Project Manager Conduct meet and greet exercises. Establish an MS project, Entourage contact system, and Google group for the project. Breif team on the established science behind goniophotometery. Introduced the previously developed project readiness packet to the team members and make any necessary updates to the PRP. Ensure that all team members have an understanding of their function on the team and an established knowledge of goniophotometry. Ensure all team members have proper access rights to the digital functions established in week 1. Conduct brainstorming exercises with the team, review and reassess the needs assessment developed during DPM. Go over usage of Tortise SVN; if necessary, create an instructional packet on its usage. Benchmark the current products in the market and group the functional devices into groups. Assign these groups to team members according to their specific experience and training. Update the benchmarking specs. on the EDGE website. Ensure all team members can use Tortise SVN.
Electrical Engineer 1 Research how electrical engineering pertains to this project. Comprise a document containing information about what specific devices will be needed to create a system that can preform the desired functions as described by the project manager. Find out what kind of circuts will be needed to complete this project. Develop needs that will contribute to the project from a EE standpoint. Comprise a list in the imaging sector that focus on measuring gloss. Benchmark these devices and assess them and their electrical components. Establish a list of contacts that will contribute to the circut design within this project. Schedule a meeting with the most important of these contacts and explain the project to this person.
Electrical Engineer 2 Research how electrical engineering pertains to this project. Brush up with Labview and research what numerical metrics will be needed in using specific data aquisition devices. Develop needs that will contribute to the project from a EE standpoint. Comprise a list in the imaging sector that focus on measuring gloss. Benchmark these devices and assess them and the metrics involved in their operation. Establish a list of contacts that will contribute to the electrical data aquisition devices (optics devices, photo-receptors, servos) within this project. Schedule a meeting with the most important of these contacts and explain the project to this person.
Three Week Project Plan
Person Week 0->1 Tasks (TBD) Week 1->2 Tasks (TBD) Week 2->3 Tasks (TBD)
Mechanical Engineer 1 (Chief Engineer) Conduct an additional meeting with the project manager to establish what exactly is expected of him/her. Review in further detail the EDGE system, project readiness packet, and science of goniophotometry. Conduct an overall review of the needs assessment in the PRP. Link the valuable information that each team member has obtained with respect to their specific major and create an updated needs assessment. Meet with the PM to establish new weights for these needs. Ensure that all the needs are set for this system. Conduct expansive benchmarking that explores the entire science of goniophotometry, printing, and gloss measurement. Combine all the benchmarking research and update the benchmarking sections on the EDGE website. Isolate the most essential preformance factors associated with the current devices in the market and establish how this project can combine and improve upon devices used in industry.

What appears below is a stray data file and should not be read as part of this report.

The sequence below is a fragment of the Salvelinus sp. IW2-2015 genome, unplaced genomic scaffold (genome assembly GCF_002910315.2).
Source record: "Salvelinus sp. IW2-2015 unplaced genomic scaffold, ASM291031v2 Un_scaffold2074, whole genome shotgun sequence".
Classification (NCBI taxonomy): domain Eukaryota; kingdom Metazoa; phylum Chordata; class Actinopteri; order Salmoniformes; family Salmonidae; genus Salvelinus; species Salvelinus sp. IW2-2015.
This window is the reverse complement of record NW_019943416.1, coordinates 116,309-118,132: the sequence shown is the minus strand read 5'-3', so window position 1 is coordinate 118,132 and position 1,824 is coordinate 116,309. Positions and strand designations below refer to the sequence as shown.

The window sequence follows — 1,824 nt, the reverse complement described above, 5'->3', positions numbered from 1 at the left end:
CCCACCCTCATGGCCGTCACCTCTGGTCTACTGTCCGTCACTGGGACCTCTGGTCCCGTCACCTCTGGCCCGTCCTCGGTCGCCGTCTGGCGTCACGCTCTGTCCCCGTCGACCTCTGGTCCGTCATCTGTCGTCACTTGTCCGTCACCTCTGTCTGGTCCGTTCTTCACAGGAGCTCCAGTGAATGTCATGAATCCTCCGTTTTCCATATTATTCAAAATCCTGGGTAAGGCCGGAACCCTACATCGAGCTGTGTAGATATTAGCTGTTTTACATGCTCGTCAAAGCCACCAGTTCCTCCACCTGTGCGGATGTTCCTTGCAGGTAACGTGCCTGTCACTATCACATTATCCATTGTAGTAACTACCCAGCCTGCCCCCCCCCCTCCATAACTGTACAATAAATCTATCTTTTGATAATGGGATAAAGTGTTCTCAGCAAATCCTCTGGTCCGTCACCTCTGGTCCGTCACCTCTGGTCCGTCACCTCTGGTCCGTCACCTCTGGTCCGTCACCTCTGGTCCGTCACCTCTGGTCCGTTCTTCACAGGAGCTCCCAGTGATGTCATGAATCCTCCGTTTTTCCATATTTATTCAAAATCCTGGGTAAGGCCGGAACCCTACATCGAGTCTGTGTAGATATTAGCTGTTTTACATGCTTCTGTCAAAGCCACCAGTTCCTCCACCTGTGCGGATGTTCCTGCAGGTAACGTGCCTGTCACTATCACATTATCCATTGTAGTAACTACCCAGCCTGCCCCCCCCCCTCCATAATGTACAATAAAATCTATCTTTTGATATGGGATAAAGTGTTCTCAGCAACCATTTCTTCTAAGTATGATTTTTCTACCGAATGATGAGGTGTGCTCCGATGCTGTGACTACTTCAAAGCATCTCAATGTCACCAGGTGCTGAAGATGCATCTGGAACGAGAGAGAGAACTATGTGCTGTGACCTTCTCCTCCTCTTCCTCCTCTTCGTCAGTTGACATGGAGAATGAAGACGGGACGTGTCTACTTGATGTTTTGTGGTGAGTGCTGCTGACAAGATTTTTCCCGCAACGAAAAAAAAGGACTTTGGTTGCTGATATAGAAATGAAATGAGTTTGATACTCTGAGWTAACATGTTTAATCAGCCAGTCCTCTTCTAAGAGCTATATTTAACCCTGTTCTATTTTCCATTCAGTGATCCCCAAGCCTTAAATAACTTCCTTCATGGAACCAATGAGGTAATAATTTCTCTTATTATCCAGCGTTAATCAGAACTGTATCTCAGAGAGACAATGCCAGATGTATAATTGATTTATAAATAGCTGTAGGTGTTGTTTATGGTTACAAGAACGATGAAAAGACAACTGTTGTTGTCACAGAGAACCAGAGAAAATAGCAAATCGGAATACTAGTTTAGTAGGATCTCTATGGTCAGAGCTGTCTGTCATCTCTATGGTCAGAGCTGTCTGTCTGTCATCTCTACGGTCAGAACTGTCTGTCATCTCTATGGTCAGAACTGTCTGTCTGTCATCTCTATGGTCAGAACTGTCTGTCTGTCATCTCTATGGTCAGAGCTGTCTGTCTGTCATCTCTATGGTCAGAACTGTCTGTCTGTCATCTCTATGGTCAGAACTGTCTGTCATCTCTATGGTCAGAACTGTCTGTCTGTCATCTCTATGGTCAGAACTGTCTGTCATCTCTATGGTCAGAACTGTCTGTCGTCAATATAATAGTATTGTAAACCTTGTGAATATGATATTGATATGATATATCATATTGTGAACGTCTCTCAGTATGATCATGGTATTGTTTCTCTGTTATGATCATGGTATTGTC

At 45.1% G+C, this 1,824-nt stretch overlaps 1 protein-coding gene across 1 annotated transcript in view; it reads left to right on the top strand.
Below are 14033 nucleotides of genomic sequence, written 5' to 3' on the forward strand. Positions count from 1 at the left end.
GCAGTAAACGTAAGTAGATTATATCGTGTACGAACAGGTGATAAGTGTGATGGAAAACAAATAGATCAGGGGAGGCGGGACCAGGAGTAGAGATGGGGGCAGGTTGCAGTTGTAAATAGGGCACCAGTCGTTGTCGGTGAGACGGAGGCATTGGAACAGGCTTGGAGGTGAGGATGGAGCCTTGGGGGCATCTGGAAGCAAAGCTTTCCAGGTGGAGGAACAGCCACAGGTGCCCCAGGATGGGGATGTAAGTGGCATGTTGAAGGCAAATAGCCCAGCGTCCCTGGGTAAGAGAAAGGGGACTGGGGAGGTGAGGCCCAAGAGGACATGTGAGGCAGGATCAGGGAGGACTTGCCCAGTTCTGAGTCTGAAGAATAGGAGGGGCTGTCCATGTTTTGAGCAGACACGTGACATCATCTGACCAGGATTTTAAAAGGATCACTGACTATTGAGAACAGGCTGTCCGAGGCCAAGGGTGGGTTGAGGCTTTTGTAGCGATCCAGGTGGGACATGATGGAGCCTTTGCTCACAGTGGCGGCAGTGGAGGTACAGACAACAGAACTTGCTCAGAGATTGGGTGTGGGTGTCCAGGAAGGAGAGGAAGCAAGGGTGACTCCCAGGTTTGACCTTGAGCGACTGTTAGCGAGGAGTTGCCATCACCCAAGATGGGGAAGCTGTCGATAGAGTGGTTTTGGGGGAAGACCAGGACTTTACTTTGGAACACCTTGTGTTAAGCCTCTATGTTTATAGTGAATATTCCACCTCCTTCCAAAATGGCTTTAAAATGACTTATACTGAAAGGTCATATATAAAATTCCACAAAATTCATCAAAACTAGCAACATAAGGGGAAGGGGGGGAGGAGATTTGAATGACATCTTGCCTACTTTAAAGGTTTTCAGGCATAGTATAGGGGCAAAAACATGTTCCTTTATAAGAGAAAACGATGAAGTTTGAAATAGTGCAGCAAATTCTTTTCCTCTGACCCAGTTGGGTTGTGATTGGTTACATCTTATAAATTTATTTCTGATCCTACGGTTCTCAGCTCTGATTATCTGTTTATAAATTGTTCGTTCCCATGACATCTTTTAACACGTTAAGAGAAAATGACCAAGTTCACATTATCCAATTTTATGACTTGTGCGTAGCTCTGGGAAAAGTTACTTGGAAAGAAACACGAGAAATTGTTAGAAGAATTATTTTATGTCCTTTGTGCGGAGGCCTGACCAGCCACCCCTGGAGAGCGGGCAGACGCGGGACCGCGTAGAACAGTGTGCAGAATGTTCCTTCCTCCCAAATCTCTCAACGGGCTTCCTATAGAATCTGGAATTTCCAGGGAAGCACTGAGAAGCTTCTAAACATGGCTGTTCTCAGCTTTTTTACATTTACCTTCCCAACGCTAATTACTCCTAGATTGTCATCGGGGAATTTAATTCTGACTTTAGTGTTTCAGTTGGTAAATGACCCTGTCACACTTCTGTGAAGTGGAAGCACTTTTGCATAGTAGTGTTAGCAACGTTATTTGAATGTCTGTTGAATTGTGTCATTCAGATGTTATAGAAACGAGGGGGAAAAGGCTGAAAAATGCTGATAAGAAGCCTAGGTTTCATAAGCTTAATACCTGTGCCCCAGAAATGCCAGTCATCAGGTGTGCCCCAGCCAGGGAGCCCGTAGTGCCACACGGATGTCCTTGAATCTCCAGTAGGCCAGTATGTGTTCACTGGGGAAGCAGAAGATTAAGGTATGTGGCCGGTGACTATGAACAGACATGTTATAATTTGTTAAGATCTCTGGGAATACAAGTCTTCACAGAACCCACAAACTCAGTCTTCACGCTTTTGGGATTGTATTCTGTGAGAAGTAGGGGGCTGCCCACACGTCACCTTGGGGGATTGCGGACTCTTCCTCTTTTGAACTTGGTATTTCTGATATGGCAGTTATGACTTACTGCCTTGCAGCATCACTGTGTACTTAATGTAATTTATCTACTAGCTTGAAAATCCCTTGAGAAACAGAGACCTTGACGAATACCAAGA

Mechanical Engineer 2 Research what mechanical aspects will be involved in this project. Comprise a list of physical design items, heat influence factors of materials, and other aspects of mechanical engineering that directly relate to this project. Look into the fuser test bed project and the design aspects the ME group contributed to it. Develop a contact list of the most important people that relate to the physical (structural) aspects of this project. Schedule a meeting with the person on this list you feel would contribute most to this project. Looking at the benchmarking data from other team members, necessary device functions, and metrics associated with the project begin to develop system that could fill these established need requirements. Create rough drafts of these designs. In addition, meet with shop managers to find out operational protocal for making parts, buying material, and available hours with respect to purchasing and manufacturing parts for this device.
Computer Engineer(s) Find out what software was created by Dr. Arney's team this summer. Obtain the source code from this project and begin to review it. If possible, meet with the creator of this code to find out all possible information about it. Although it may seem early, research the most viable coading form for this project. Explain to the project manager more about the capabilites of software design, hardware interaction, and GUI creation. Meet with the statistican (ISE student) and electrical engineers to discuss how data will be measured in this project and what needs to be outputted to the device's user. Study hardware/software interaction and ensure that all the devices listed by the EE student can be accomidated by the computer system. Update outputted metric list according to research being done by the IE student. Conduct a meeting with a human factors expert to begin to design a basic operating graphical interfact for the system. Ensure that this system is robust enough that a user with limited skill can operate it. Consult the updated needs section and ensure that software/interfact design fulfills all of the needs.